Ocean Deep Essay

This essay has a total of 542 words and 3 pages.

Ocean Deep

Snelgrove and Grassle in The Deep Sea: Desert and Rainforest published in Oceanus, volume
38 in 1995 argue that the popular belief that the deep sea is little more than an "ocean
desert" is a pure fallacy. Contrary to such thinking a multitude of benthic organisms
dwell on the ocean bottom; despite the frigid temperatures and high pressure, a large
heterogeneity of creatures, rivaling in variety and number those inhabiting tropical
rainforests, thrive in this environment.

The "analogy of the ocean desert" arose from the technologically inadvanced photographs
and sampling equipment prior to the 1960's (25). However, it was during that decade that
WHOI biologists Sanders and Hessler, employing an epibenthic sled, produced extremely
varied samples of organisms from deep-sea communities. The epibenthic sled permitted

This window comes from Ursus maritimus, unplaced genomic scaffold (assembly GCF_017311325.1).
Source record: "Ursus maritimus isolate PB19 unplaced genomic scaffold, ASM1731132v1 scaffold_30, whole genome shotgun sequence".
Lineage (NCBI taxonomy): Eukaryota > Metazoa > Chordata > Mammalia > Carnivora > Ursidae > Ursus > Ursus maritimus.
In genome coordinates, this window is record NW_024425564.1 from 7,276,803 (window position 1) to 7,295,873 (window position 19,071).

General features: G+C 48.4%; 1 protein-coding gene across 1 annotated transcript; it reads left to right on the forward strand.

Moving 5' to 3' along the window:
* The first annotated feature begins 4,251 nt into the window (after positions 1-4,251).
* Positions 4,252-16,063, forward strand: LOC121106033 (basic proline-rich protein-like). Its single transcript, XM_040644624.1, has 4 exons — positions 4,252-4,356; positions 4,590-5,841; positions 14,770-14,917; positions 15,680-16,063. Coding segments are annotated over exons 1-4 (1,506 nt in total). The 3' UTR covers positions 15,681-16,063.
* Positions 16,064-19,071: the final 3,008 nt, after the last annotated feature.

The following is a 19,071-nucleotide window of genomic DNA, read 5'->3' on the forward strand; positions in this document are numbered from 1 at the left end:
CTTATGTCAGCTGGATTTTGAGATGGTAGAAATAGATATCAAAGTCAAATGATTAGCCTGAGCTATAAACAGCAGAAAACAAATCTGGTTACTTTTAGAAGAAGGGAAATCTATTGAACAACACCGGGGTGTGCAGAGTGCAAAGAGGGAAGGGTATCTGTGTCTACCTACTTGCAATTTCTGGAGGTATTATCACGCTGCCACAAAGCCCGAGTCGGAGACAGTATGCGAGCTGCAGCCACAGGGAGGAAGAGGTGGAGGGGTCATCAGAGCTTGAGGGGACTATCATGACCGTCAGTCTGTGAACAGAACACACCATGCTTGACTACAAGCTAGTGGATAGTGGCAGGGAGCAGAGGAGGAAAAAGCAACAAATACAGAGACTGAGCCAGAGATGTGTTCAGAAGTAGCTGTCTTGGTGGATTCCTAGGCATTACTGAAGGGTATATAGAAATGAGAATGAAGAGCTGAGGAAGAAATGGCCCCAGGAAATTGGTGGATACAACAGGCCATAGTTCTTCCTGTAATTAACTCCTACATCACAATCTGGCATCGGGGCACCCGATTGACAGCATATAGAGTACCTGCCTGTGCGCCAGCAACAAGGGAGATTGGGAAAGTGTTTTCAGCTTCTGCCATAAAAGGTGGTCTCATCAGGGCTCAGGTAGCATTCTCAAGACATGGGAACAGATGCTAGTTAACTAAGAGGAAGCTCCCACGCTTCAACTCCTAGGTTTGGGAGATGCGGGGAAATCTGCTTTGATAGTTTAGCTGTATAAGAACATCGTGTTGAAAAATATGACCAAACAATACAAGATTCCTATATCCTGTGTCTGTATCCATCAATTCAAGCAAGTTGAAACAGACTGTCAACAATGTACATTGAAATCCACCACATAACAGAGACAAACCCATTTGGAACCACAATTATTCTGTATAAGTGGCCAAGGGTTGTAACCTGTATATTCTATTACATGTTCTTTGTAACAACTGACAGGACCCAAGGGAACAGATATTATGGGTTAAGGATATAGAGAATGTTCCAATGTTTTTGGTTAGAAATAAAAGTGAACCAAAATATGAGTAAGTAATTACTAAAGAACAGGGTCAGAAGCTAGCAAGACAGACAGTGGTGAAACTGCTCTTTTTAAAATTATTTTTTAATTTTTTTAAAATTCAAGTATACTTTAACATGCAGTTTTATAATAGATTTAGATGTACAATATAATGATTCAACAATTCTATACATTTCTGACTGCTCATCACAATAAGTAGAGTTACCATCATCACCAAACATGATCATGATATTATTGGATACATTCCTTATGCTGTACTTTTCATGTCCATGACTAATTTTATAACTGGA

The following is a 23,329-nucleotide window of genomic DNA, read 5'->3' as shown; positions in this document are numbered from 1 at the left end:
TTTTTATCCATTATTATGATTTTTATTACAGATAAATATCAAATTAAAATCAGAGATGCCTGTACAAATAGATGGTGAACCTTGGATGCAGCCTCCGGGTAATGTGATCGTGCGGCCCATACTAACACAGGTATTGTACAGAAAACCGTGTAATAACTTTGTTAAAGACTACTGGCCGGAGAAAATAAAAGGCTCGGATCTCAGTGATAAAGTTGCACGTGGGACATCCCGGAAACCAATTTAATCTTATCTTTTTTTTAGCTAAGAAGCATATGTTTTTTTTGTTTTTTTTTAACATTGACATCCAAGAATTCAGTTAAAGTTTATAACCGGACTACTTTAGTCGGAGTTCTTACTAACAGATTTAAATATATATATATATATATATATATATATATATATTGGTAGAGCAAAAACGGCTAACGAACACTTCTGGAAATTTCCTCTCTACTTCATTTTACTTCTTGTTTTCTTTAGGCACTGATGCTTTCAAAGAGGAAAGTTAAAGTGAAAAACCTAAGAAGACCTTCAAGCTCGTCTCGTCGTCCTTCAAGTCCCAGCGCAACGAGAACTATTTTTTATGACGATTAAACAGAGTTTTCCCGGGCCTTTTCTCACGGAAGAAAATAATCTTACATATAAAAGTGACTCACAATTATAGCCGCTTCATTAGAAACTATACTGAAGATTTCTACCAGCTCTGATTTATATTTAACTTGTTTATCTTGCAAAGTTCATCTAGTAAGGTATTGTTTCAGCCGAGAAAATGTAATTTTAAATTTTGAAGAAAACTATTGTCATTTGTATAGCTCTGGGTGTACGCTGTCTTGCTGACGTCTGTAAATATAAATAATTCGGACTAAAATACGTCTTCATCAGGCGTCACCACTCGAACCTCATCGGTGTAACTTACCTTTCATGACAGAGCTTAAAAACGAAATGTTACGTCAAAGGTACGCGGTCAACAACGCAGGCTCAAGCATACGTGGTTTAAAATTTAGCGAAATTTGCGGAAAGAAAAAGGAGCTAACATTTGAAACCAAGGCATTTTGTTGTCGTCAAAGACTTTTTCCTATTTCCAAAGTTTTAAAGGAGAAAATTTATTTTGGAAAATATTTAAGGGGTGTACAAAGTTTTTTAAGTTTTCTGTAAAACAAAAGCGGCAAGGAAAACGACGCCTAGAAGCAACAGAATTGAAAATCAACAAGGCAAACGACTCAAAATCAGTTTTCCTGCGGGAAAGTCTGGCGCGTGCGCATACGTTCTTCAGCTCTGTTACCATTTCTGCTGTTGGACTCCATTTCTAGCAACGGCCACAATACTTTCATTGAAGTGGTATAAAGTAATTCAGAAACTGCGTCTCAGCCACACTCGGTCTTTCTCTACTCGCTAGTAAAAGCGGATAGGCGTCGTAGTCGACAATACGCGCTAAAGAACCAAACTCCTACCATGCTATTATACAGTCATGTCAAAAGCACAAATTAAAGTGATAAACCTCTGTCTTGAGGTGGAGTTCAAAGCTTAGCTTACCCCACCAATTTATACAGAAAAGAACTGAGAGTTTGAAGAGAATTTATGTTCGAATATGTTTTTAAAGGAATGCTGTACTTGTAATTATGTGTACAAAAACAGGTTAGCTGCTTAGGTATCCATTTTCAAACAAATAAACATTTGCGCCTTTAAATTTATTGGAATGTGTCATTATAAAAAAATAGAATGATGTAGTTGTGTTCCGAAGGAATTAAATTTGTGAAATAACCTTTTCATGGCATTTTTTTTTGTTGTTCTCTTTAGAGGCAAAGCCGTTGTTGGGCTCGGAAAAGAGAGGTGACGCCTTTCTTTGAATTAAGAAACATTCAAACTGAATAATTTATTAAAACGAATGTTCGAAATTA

researchers to observe organisms that had previously gone unnoticed; unknown to the
scientific community was a varied population of macrofaunal benthos inhabiting the bottom
sediment, in addition to new species of polychaetes, crustaceans, and mollusks. Further
sampling in the 1980's, with the use of a box corer, revealed an astoundingly
heterogeneous population of benthic organisms equal, or perhaps more expansive in variety
than the number of species residing in the tropical rainforests. Therefore, though the
deep-sea may physically resemble a desert with its "large expanses of . . . gently rolling
contours of mud or sand with little visible life," in reality it is an ecosystem teeming
with life (27). Such diversity was most noteably evidenced by a sample taken from an area
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